According to the estimates on IMDB, these animated features have a $3 million budget. The animation and voice acting is already just about where it needs to be, but it wouldn’t be a stretch to expand the budget to $10-15 million. The lengths of these features usually run 75 minutes, so that would need to be expanded to 90-100 minutes, or even a little more which would be about the length of both parts of the Dark Knight Returns. Even if it’s a hard sell, there’s no way it doesn’t walk away with $40-50 million at the box office, minimum. Plus all the eventual sales of the DVD/Blu-ray and the higher profile of all their current and future titles. What do you say, are you listening DC? Until next time, this has been Bubbawheat for Flights, Tights, and Movie Nights.


About Bubbawheat

I'm a comic book movie enthusiast who has watched and reviewed over 500 superhero and comic book movies in the past seven years, my goal is to continue to find and watch and review every superhero movie ever made.

Posted on August 30, 2013, in Blogs and tagged , , , . Bookmark the permalink. 16 Comments.

  1. That would be an excellent pick, bw.

  2. Best. Batman. Story. Ever. Even if you aren’t a comic book guy, I would suggest running out and reading everything else that Alan Moore has ever written.

    Also, I’m with you, they should definitely turn Killing Joke into an animated movie, but I don’t think it will ever happen. I think that an R-rated animated Batman movie is about the last thing on the minds of the WB suits. Right now a corporate mentality is governing Hollywood, and it will only get worse.

    • I don’t know, have you watched their recent movies? They are really pushing the limits of a PG-13 rating and telling darker and more mature storylines. And I plan on getting to more of the iconic runs in the near future. I did read Watchmen recently for the first time.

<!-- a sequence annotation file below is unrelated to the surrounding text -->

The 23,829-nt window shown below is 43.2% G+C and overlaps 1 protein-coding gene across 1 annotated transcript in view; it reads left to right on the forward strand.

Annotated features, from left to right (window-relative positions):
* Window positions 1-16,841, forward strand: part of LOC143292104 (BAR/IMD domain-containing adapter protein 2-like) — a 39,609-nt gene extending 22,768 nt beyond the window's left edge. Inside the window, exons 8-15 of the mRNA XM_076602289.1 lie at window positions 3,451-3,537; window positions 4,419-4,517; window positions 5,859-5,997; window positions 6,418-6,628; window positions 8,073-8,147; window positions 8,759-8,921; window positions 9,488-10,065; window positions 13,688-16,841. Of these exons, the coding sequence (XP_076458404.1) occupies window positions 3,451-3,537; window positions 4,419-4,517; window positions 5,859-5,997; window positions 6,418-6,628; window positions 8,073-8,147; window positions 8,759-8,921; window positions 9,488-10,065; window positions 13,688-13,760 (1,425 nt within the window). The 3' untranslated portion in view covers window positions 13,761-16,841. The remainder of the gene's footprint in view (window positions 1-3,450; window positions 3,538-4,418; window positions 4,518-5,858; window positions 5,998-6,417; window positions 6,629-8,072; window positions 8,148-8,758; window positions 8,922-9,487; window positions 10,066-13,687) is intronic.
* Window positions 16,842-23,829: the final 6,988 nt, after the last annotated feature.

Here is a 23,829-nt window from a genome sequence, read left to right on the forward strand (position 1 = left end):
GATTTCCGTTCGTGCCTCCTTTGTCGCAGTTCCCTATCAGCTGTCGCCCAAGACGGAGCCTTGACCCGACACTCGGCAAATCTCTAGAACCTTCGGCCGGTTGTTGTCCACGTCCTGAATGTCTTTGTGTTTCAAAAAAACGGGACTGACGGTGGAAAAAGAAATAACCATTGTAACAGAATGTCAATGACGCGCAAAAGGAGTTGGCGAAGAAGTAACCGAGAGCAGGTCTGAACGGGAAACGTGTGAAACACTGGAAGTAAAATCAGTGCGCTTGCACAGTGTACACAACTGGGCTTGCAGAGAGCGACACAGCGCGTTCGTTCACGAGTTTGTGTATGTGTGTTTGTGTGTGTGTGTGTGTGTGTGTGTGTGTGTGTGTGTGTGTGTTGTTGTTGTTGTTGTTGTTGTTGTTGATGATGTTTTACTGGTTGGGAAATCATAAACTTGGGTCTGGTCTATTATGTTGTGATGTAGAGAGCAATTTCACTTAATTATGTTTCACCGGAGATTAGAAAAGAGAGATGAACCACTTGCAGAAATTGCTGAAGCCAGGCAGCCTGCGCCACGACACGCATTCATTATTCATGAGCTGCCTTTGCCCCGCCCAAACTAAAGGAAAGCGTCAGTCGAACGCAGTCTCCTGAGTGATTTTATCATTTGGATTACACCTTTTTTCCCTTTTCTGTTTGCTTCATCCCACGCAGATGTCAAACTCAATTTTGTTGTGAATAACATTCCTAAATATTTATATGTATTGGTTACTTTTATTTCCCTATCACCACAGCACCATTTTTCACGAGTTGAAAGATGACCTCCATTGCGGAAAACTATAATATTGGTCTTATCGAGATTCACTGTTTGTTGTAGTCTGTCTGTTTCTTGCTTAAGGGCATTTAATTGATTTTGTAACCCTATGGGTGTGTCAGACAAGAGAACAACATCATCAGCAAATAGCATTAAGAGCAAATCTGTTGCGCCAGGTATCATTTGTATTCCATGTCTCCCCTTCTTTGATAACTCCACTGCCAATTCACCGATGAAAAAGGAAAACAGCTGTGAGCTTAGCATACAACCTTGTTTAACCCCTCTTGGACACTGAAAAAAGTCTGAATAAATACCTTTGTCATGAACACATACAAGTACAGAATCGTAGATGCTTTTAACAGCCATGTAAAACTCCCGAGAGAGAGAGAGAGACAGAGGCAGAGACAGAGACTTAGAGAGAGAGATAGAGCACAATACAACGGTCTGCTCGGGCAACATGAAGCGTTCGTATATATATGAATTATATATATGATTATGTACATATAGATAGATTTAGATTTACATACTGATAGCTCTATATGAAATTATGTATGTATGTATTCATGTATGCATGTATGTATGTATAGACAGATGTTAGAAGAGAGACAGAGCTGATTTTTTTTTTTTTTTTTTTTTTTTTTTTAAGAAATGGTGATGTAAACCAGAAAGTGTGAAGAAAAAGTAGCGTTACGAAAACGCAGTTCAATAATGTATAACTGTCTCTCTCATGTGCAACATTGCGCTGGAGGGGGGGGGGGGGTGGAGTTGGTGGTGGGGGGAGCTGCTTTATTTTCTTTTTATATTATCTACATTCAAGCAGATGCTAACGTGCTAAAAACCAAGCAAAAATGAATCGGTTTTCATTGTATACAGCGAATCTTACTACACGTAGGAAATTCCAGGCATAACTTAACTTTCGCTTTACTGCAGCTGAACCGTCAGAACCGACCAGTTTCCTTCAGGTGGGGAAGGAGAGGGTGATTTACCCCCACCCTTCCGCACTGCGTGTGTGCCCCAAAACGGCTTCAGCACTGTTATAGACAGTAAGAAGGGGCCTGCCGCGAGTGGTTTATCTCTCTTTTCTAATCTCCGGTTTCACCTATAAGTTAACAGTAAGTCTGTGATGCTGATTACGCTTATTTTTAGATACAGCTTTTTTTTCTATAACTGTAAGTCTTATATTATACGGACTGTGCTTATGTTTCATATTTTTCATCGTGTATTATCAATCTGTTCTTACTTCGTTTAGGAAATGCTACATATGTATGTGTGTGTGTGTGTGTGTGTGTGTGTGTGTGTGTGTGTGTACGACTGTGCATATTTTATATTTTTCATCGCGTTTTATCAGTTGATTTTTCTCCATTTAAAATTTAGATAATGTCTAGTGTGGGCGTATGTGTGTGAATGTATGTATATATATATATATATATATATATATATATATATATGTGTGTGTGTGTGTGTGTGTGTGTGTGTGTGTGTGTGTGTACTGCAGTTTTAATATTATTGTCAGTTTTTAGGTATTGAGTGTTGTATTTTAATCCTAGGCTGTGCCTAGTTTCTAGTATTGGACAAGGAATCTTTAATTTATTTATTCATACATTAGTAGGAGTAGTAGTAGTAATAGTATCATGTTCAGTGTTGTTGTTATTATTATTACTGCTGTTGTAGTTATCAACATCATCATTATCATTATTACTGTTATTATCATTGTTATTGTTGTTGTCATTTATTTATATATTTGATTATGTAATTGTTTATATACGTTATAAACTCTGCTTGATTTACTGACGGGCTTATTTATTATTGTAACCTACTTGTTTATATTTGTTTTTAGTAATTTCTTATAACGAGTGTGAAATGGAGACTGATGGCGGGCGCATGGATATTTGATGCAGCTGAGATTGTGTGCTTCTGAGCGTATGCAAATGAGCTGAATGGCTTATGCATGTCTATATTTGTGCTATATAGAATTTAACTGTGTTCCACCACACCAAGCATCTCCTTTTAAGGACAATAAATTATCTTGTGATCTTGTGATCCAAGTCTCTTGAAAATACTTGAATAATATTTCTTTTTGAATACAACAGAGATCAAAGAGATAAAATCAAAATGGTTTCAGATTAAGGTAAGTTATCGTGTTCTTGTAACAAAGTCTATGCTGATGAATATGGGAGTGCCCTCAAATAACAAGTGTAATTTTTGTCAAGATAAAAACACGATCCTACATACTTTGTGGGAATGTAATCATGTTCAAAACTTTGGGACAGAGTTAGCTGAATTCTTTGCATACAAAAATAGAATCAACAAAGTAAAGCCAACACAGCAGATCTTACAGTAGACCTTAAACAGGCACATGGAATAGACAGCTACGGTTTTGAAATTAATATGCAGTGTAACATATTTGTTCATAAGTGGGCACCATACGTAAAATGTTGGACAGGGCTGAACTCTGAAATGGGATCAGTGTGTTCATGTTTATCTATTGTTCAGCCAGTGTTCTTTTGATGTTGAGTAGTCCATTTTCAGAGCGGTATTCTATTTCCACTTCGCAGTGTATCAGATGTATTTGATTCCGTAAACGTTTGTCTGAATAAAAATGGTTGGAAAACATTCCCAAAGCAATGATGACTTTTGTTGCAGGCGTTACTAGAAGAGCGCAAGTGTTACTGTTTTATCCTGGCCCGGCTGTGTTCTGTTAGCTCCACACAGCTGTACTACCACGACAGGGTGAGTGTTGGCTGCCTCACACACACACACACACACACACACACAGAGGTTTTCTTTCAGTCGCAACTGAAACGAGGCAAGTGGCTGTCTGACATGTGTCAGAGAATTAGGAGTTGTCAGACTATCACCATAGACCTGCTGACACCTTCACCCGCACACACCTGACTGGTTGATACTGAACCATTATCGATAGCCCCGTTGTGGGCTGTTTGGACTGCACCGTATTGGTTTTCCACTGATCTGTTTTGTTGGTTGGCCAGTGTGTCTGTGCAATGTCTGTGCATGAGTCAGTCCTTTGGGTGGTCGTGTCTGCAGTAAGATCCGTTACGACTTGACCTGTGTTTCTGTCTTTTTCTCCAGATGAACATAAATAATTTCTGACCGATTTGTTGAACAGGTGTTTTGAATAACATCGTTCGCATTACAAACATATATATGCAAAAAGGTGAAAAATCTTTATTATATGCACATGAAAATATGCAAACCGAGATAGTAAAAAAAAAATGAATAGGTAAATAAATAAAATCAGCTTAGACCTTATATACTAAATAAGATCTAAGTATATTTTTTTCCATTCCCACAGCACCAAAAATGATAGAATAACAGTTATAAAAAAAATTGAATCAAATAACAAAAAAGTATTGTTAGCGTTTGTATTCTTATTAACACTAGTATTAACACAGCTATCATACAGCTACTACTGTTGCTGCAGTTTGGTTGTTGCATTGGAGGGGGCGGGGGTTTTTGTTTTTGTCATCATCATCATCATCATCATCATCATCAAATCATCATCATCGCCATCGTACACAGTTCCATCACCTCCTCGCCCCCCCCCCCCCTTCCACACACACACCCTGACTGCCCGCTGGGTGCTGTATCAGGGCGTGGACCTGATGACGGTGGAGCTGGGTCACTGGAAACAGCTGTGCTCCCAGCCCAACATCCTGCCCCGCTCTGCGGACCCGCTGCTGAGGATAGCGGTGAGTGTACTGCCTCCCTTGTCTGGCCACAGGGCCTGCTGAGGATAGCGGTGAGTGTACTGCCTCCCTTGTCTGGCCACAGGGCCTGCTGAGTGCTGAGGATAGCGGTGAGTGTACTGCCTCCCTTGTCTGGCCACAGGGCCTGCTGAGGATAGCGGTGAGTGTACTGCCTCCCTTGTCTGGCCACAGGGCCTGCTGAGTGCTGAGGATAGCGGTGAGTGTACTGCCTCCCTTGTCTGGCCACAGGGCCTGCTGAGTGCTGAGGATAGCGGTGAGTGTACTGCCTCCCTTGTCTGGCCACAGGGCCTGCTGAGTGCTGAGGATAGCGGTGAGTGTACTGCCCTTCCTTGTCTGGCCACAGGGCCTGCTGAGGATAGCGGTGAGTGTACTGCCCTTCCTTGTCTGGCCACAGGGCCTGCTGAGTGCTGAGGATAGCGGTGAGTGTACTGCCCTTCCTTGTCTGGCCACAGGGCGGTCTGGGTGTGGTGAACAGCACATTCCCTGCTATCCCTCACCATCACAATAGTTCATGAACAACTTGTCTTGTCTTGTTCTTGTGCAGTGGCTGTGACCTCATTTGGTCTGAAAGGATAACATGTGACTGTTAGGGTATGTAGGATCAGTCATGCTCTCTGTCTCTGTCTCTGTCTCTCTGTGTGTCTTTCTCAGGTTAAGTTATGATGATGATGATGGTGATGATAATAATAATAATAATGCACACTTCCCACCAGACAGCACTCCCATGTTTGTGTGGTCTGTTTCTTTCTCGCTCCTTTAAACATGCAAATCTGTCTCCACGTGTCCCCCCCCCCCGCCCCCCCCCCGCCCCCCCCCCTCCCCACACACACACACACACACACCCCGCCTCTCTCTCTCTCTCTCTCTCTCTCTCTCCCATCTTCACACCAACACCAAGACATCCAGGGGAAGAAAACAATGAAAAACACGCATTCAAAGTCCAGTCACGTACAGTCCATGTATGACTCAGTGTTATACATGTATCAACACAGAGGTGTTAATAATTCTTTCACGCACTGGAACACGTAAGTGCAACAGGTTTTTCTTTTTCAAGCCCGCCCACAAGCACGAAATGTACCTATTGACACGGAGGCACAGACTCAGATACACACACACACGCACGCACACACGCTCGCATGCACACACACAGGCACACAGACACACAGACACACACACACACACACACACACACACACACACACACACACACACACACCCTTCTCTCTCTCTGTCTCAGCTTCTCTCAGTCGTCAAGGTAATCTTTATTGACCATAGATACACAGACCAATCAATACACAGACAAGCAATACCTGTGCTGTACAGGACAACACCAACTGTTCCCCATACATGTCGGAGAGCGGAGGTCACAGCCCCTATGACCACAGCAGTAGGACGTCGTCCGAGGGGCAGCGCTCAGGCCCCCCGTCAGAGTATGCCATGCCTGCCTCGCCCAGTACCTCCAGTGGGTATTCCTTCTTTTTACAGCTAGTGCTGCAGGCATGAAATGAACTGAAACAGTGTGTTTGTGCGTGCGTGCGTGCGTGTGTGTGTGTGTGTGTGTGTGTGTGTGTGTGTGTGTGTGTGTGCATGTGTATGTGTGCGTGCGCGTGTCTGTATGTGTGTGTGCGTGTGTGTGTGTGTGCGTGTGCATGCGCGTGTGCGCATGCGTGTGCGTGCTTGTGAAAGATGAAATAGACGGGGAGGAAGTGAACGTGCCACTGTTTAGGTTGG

• Nolan’s trilogy was incredibly intelligent and dark, and Man of Steel was also a step in the right direction. I hope as you do that the trend continues to its logical conclusion. If these darker, more serious superhero films continue to do well, we might see The Killing Joke one day. I think the Batman/Superman mashup will be a bellwether.

        It will only take one or two box-office disappointments for the suits at WB to lose thier courage. I can’t help but remember, back in the day, when Tim Burton’s revolutionary (for its time) approach was jettisoned in favor of Joel Shumacher’s unfortunate version of the mythology.

      • Although the Schumacher sequels were both bigger than Burton’s in the Box Office. It’s all cyclical though I do think it will continue to get darker before turning around to lighter fare once again. Time will tell.

  3. Yep, I agree that this is definitely one that needs to be made! Love this idea and I really hope that DC does this…quickly!

    Great article my friend. I love it

  4. I’m really skeptical about whether they’d dare to do an R-rated superhero cartoon in the theatres — the “cartoons are for kids” and “superhero movies are for kids” misconceptions are still pretty strong, and they would indeed be very hard sells. It’s possible, though, and I’d love to see it happen — not just for the sake of that specific film (and I agree, The Killing Joke would be a great choice), but for the sake of pushing those boundaries and further eroding those misconceptions.